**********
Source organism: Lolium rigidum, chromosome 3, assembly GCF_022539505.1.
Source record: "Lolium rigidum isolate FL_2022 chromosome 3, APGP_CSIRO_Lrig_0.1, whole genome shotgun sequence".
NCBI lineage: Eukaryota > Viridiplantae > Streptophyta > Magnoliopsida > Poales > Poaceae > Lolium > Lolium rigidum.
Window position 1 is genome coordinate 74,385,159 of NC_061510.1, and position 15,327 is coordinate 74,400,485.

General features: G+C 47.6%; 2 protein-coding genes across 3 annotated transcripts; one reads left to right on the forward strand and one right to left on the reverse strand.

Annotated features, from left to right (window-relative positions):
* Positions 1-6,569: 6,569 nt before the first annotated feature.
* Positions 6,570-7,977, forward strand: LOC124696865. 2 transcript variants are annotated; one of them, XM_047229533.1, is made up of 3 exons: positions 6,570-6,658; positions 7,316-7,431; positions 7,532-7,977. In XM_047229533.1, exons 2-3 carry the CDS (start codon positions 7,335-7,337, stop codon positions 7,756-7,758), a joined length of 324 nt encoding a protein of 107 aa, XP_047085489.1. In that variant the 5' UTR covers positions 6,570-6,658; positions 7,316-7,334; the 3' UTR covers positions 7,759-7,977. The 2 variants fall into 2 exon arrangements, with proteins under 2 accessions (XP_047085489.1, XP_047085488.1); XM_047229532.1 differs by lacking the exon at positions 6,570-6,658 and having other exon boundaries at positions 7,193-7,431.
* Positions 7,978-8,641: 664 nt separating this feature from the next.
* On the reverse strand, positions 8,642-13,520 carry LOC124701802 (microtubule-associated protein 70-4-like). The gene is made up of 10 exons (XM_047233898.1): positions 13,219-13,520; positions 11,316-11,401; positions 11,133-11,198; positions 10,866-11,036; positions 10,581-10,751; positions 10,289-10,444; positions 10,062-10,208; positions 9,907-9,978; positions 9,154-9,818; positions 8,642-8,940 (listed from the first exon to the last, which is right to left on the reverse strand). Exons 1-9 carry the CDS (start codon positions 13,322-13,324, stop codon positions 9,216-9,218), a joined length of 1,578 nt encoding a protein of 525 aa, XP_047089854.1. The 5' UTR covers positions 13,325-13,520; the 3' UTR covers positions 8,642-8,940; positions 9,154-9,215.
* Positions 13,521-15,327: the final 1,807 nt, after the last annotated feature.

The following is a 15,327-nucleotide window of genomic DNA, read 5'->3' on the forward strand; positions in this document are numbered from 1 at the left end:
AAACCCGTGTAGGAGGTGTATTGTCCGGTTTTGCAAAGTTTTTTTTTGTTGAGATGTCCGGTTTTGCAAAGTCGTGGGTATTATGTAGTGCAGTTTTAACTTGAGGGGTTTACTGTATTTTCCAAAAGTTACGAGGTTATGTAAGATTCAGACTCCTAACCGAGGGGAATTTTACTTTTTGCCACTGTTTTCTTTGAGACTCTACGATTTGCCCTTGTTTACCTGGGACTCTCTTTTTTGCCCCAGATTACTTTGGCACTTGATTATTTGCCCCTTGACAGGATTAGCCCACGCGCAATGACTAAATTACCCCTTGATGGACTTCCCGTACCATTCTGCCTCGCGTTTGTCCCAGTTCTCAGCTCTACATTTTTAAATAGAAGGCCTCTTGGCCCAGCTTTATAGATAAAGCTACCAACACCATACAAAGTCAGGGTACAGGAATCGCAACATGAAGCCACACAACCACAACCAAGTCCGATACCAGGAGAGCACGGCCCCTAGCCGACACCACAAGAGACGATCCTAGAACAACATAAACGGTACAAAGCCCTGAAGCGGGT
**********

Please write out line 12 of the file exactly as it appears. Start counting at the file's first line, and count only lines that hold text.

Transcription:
The following is a 15,327-nucleotide window of genomic DNA, read 5'->3' on the forward strand; positions in this document are numbered from 1 at the left end: